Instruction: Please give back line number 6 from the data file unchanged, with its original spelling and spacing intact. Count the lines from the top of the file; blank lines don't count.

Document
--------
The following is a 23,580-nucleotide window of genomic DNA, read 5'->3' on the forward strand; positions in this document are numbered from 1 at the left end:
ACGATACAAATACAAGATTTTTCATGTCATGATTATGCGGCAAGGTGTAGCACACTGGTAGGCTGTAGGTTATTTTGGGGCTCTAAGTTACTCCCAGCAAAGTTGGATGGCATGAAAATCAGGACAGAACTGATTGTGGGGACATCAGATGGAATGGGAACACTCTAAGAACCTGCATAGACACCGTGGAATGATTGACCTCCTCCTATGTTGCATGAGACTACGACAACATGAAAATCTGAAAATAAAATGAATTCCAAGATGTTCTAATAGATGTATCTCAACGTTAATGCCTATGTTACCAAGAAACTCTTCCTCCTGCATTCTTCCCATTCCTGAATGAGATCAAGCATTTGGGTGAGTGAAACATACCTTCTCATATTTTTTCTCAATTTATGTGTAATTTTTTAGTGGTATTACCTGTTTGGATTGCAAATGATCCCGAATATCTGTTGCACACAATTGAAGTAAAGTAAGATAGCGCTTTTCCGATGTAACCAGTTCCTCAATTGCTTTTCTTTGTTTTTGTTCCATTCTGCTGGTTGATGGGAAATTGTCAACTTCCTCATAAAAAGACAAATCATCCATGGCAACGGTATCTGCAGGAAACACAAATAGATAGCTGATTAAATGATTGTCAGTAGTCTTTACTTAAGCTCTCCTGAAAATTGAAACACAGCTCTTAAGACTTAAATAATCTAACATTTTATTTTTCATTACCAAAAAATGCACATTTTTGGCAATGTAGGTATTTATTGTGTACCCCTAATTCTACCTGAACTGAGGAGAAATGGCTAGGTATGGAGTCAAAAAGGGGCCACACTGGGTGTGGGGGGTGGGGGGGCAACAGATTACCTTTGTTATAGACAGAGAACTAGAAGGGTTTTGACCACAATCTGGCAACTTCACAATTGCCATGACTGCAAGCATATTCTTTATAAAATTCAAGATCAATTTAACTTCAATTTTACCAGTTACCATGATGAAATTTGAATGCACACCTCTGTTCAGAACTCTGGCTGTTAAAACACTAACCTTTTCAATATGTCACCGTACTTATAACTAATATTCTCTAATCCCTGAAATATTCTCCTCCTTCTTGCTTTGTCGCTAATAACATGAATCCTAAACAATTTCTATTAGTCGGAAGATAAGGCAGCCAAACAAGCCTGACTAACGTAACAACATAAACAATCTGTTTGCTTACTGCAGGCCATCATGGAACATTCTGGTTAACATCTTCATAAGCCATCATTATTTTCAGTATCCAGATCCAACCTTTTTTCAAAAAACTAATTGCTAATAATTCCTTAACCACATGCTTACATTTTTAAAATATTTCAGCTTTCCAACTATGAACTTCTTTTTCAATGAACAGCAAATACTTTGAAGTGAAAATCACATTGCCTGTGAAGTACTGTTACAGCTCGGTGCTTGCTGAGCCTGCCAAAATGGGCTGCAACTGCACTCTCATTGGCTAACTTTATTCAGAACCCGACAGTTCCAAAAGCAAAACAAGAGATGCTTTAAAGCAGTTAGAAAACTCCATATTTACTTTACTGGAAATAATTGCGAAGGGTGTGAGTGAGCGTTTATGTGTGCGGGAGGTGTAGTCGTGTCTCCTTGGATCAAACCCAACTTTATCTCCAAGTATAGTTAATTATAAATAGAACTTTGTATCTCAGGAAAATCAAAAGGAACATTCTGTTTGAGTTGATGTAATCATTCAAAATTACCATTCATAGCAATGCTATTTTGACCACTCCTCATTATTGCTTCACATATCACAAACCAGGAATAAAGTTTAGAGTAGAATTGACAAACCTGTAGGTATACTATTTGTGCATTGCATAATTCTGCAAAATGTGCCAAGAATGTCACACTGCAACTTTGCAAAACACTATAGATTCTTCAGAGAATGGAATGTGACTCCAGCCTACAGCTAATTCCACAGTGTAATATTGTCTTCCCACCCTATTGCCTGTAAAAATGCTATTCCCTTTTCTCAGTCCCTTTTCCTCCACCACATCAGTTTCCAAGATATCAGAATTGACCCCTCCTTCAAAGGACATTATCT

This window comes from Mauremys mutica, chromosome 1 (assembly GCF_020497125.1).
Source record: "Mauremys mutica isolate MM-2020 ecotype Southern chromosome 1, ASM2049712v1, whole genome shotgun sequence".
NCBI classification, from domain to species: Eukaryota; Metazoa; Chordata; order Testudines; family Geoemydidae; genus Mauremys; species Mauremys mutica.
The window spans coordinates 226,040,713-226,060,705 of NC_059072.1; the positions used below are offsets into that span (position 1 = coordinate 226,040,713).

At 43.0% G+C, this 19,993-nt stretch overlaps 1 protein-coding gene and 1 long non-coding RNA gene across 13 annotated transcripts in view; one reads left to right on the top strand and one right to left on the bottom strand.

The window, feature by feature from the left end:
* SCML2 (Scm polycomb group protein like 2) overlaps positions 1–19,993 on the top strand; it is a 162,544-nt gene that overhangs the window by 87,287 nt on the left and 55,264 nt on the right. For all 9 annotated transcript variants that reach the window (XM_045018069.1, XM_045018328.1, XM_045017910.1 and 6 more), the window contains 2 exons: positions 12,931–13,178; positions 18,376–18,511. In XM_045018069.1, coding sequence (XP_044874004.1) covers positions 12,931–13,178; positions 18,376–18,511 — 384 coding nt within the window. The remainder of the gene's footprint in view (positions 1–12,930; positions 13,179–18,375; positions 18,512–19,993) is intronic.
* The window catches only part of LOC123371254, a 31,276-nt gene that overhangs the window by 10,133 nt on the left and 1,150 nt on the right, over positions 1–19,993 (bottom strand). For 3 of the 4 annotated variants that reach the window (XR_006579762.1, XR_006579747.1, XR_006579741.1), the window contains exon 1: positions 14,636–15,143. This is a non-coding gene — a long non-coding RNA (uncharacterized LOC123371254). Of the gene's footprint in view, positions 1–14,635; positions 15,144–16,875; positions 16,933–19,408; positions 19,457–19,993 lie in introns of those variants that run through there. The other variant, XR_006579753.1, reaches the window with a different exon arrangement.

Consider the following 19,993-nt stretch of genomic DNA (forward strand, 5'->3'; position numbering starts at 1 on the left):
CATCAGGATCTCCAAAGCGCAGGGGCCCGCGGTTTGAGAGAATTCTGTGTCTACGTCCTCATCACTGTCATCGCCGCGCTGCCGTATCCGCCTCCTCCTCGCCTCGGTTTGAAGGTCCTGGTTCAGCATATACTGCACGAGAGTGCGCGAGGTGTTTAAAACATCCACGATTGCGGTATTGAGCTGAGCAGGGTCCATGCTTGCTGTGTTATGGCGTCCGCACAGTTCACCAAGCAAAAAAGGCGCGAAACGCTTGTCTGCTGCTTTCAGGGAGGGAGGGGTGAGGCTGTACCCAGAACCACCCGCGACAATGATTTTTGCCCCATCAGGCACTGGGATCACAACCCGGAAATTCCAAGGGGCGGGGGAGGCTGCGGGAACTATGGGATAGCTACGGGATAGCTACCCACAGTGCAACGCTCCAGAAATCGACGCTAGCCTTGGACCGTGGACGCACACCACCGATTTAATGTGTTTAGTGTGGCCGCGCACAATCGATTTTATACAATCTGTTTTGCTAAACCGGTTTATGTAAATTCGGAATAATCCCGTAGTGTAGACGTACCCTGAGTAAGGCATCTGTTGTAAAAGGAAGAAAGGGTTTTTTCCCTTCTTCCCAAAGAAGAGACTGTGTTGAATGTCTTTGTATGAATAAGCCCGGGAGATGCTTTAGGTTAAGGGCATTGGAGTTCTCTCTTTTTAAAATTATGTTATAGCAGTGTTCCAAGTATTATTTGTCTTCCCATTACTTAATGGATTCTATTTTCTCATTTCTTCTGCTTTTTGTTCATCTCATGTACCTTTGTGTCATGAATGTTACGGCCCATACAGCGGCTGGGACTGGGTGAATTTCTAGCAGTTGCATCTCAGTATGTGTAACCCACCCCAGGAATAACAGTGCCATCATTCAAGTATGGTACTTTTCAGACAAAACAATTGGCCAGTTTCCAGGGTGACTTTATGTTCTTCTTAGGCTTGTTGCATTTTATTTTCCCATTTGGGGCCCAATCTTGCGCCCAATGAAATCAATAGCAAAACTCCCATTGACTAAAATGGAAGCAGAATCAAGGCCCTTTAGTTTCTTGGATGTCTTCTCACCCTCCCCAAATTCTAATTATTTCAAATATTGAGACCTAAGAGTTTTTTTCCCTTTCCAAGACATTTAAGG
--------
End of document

The window spans coordinates 226,040,713-226,060,705 of NC_059072.1; the positions used below are offsets into that span (position 1 = coordinate 226,040,713).